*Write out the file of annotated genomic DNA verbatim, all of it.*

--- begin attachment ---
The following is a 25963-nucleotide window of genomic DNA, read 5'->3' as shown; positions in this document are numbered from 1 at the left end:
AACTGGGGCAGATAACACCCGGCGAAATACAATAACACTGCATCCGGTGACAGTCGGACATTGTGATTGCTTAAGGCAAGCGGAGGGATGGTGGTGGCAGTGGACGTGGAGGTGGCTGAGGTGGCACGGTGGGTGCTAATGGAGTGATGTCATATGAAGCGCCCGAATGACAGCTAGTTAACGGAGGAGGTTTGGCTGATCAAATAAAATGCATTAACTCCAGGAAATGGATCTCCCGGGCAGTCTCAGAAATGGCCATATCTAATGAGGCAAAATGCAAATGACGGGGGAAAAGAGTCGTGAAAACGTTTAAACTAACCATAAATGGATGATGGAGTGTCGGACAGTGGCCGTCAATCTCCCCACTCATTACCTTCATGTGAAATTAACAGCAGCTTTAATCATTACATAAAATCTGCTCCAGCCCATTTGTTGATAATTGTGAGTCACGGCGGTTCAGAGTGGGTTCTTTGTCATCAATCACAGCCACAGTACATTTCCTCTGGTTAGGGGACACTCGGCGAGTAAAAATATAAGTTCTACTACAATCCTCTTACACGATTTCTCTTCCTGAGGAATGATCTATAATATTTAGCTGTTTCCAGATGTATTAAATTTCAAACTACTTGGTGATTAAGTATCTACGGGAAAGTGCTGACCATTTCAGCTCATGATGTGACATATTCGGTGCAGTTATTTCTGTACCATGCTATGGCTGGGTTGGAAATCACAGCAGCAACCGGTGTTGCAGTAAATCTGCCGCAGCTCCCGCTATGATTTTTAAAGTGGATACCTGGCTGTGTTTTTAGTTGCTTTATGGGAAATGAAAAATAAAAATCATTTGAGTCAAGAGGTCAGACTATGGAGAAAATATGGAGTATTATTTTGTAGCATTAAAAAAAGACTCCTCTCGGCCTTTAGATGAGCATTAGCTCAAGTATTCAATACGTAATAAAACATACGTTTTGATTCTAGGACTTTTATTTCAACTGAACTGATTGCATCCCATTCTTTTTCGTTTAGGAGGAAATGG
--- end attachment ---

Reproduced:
The following is a 25963-nucleotide window of genomic DNA, read 5'->3' as shown; positions in this document are numbered from 1 at the left end:
AACTGGGGCAGATAACACCCGGCGAAATACAATAACACTGCATCCGGTGACAGTCGGACATTGTGATTGCTTAAGGCAAGCGGAGGGATGGTGGTGGCAGTGGACGTGGAGGTGGCTGAGGTGGCACGGTGGGTGCTAATGGAGTGATGTCATATGAAGCGCCCGAATGACAGCTAGTTAACGGAGGAGGTTTGGCTGATCAAATAAAATGCATTAACTCCAGGAAATGGATCTCCCGGGCAGTCTCAGAAATGGCCATATCTAATGAGGCAAAATGCAAATGACGGGGGAAAAGAGTCGTGAAAACGTTTAAACTAACCATAAATGGATGATGGAGTGTCGGACAGTGGCCGTCAATCTCCCCACTCATTACCTTCATGTGAAATTAACAGCAGCTTTAATCATTACATAAAATCTGCTCCAGCCCATTTGTTGATAATTGTGAGTCACGGCGGTTCAGAGTGGGTTCTTTGTCATCAATCACAGCCACAGTACATTTCCTCTGGTTAGGGGACACTCGGCGAGTAAAAATATAAGTTCTACTACAATCCTCTTACACGATTTCTCTTCCTGAGGAATGATCTATAATATTTAGCTGTTTCCAGATGTATTAAATTTCAAACTACTTGGTGATTAAGTATCTACGGGAAAGTGCTGACCATTTCAGCTCATGATGTGACATATTCGGTGCAGTTATTTCTGTACCATGCTATGGCTGGGTTGGAAATCACAGCAGCAACCGGTGTTGCAGTAAATCTGCCGCAGCTCCCGCTATGATTTTTAAAGTGGATACCTGGCTGTGTTTTTAGTTGCTTTATGGGAAATGAAAAATAAAAATCATTTGAGTCAAGAGGTCAGACTATGGAGAAAATATGGAGTATTATTTTGTAGCATTAAAAAAAGACTCCTCTCGGCCTTTAGATGAGCATTAGCTCAAGTATTCAATACGTAATAAAACATACGTTTTGATTCTAGGACTTTTATTTCAACTGAACTGATTGCATCCCATTCTTTTTCGTTTAGGAGGAAATGG